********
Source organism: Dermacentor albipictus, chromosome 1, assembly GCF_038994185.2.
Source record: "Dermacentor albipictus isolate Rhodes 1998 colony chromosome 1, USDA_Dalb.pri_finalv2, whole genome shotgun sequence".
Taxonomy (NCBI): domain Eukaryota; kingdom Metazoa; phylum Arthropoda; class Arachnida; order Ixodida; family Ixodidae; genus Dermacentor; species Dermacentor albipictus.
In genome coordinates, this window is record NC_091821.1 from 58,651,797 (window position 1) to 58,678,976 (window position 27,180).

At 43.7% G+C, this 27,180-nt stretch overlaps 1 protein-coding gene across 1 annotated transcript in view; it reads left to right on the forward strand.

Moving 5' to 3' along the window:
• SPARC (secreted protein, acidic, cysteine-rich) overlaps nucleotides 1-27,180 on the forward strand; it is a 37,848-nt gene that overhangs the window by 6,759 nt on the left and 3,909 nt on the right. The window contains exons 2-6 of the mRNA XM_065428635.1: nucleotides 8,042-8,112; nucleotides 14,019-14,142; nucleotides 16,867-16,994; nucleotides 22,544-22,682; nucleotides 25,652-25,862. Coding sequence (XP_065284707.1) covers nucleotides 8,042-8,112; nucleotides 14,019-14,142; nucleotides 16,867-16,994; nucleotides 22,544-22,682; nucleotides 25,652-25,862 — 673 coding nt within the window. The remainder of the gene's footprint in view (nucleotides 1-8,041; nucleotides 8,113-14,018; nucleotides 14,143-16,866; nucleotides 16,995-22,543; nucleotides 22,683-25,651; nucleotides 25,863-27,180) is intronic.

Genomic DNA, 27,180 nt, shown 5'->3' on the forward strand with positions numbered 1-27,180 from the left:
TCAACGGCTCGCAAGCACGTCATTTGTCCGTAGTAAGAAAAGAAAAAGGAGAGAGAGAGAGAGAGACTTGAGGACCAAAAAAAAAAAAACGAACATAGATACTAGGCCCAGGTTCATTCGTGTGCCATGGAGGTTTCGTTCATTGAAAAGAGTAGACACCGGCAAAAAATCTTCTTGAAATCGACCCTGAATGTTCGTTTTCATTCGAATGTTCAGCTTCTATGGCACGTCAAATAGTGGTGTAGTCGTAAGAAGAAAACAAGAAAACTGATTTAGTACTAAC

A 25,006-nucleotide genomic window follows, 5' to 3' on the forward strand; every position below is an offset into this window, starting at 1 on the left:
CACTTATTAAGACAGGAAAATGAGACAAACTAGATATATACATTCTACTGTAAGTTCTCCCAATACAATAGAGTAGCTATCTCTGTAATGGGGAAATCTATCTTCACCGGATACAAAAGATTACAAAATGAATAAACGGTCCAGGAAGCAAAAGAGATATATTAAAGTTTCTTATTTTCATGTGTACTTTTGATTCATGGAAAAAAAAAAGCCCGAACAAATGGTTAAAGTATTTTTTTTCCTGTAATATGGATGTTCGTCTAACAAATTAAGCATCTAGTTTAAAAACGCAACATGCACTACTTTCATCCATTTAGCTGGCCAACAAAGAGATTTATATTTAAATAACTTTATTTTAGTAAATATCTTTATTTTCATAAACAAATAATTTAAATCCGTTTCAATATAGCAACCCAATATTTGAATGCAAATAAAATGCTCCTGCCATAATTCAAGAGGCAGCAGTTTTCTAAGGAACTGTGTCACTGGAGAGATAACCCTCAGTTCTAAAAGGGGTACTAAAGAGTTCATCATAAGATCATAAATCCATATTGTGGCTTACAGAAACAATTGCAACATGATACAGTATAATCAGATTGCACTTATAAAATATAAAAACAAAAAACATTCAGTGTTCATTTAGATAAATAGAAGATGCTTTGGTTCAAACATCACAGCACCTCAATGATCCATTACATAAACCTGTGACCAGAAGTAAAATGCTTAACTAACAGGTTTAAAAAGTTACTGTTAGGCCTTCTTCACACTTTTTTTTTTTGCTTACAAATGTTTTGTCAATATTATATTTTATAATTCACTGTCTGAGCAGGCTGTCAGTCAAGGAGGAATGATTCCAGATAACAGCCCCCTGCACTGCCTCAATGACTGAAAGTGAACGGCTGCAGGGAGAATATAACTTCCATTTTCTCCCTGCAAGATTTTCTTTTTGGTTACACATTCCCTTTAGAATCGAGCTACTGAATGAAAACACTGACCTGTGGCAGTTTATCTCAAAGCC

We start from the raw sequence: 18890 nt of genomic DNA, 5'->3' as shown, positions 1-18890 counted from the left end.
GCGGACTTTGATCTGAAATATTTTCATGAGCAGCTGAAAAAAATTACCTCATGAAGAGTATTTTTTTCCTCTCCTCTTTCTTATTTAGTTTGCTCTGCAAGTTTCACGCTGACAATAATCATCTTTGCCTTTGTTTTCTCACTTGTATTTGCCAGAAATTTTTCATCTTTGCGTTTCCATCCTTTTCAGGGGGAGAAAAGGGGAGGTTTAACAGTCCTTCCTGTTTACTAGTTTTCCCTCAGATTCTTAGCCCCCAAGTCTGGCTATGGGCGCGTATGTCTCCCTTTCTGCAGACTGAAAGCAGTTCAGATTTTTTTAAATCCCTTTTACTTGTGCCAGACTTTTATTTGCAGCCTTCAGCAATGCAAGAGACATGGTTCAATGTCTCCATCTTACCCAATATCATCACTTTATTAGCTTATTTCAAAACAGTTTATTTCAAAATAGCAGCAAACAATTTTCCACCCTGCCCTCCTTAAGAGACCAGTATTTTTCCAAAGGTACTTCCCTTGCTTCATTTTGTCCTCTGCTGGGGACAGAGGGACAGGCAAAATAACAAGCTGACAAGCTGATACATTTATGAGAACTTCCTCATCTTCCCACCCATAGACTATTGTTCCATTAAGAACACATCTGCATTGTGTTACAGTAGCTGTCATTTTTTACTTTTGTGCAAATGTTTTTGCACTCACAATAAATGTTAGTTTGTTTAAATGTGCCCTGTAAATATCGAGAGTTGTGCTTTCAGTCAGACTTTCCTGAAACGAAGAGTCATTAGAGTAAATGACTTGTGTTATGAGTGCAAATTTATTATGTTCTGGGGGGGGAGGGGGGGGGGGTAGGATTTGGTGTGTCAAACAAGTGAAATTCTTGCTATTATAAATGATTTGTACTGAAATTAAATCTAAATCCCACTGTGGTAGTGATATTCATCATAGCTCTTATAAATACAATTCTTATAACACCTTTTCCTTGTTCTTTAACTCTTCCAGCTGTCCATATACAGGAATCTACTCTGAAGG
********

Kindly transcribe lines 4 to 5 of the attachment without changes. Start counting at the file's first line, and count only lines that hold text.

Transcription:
In genome coordinates, this window is record NC_091821.1 from 58,651,797 (window position 1) to 58,678,976 (window position 27,180).

At 43.7% G+C, this 27,180-nt stretch overlaps 1 protein-coding gene across 1 annotated transcript in view; it reads left to right on the forward strand.